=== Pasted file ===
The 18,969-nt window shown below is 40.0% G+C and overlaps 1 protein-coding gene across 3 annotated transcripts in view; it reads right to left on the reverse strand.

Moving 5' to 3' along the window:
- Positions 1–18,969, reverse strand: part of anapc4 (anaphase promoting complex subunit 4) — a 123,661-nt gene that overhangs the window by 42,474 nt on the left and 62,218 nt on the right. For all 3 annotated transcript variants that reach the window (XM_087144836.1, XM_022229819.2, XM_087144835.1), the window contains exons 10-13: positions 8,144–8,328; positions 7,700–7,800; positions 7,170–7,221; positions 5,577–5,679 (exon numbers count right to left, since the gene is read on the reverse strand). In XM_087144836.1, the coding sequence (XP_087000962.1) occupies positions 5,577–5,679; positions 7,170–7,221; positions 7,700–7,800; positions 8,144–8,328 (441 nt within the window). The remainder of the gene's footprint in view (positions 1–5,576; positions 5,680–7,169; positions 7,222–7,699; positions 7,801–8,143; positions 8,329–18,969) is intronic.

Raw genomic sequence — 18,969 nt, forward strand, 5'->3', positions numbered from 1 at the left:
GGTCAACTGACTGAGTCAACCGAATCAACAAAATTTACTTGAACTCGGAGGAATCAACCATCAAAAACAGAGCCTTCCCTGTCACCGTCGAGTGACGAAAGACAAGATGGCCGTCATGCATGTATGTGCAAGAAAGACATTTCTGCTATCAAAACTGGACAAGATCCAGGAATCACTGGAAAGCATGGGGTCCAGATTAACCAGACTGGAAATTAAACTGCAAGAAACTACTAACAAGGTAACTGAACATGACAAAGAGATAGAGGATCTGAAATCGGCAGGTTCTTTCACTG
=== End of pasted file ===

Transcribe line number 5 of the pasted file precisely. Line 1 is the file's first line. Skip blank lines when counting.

GGTCAACTGACTGAGTCAACCGAATCAACAAAATTTACTTGAACTCGGAGGAATCAACCATCAAAAACAGAGCCTTCCCTGTCACCGTCGAGTGACGAAAGACAAGATGGCCGTCATGCATGTATGTGCAAGAAAGACATTTCTGCTATCAAAACTGGACAAGATCCAGGAATCACTGGAAAGCATGGGGTCCAGATTAACCAGACTGGAAATTAAACTGCAAGAAACTACTAACAAGGTAACTGAACATGACAAAGAGATAGAGGATCTGAAATCGGCAGGTTCTTTCACTG